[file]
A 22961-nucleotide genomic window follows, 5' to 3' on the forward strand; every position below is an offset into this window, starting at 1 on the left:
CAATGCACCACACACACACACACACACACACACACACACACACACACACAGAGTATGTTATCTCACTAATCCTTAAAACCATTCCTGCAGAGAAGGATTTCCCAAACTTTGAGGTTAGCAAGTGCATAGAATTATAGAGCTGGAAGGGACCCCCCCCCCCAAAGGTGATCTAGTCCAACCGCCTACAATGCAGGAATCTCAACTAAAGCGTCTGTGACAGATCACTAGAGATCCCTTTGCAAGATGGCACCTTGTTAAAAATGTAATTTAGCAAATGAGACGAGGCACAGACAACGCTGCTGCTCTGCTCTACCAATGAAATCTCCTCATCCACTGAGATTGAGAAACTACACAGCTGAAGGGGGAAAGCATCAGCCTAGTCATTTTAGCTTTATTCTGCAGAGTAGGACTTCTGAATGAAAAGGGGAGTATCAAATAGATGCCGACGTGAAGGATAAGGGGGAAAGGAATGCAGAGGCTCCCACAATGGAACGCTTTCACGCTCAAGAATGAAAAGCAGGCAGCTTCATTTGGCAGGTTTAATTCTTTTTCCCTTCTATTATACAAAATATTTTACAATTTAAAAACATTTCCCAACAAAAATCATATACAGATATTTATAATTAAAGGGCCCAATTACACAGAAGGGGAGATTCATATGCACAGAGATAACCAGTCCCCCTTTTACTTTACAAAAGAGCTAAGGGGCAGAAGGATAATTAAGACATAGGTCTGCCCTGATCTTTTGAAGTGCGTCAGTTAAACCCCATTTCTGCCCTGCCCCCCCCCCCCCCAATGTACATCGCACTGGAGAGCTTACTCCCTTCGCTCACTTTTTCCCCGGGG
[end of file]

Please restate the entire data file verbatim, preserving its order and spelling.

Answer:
A 22961-nucleotide genomic window follows, 5' to 3' on the forward strand; every position below is an offset into this window, starting at 1 on the left:
CAATGCACCACACACACACACACACACACACACACACACACACACACACAGAGTATGTTATCTCACTAATCCTTAAAACCATTCCTGCAGAGAAGGATTTCCCAAACTTTGAGGTTAGCAAGTGCATAGAATTATAGAGCTGGAAGGGACCCCCCCCCCCAAAGGTGATCTAGTCCAACCGCCTACAATGCAGGAATCTCAACTAAAGCGTCTGTGACAGATCACTAGAGATCCCTTTGCAAGATGGCACCTTGTTAAAAATGTAATTTAGCAAATGAGACGAGGCACAGACAACGCTGCTGCTCTGCTCTACCAATGAAATCTCCTCATCCACTGAGATTGAGAAACTACACAGCTGAAGGGGGAAAGCATCAGCCTAGTCATTTTAGCTTTATTCTGCAGAGTAGGACTTCTGAATGAAAAGGGGAGTATCAAATAGATGCCGACGTGAAGGATAAGGGGGAAAGGAATGCAGAGGCTCCCACAATGGAACGCTTTCACGCTCAAGAATGAAAAGCAGGCAGCTTCATTTGGCAGGTTTAATTCTTTTTCCCTTCTATTATACAAAATATTTTACAATTTAAAAACATTTCCCAACAAAAATCATATACAGATATTTATAATTAAAGGGCCCAATTACACAGAAGGGGAGATTCATATGCACAGAGATAACCAGTCCCCCTTTTACTTTACAAAAGAGCTAAGGGGCAGAAGGATAATTAAGACATAGGTCTGCCCTGATCTTTTGAAGTGCGTCAGTTAAACCCCATTTCTGCCCTGCCCCCCCCCCCCCCAATGTACATCGCACTGGAGAGCTTACTCCCTTCGCTCACTTTTTCCCCGGGG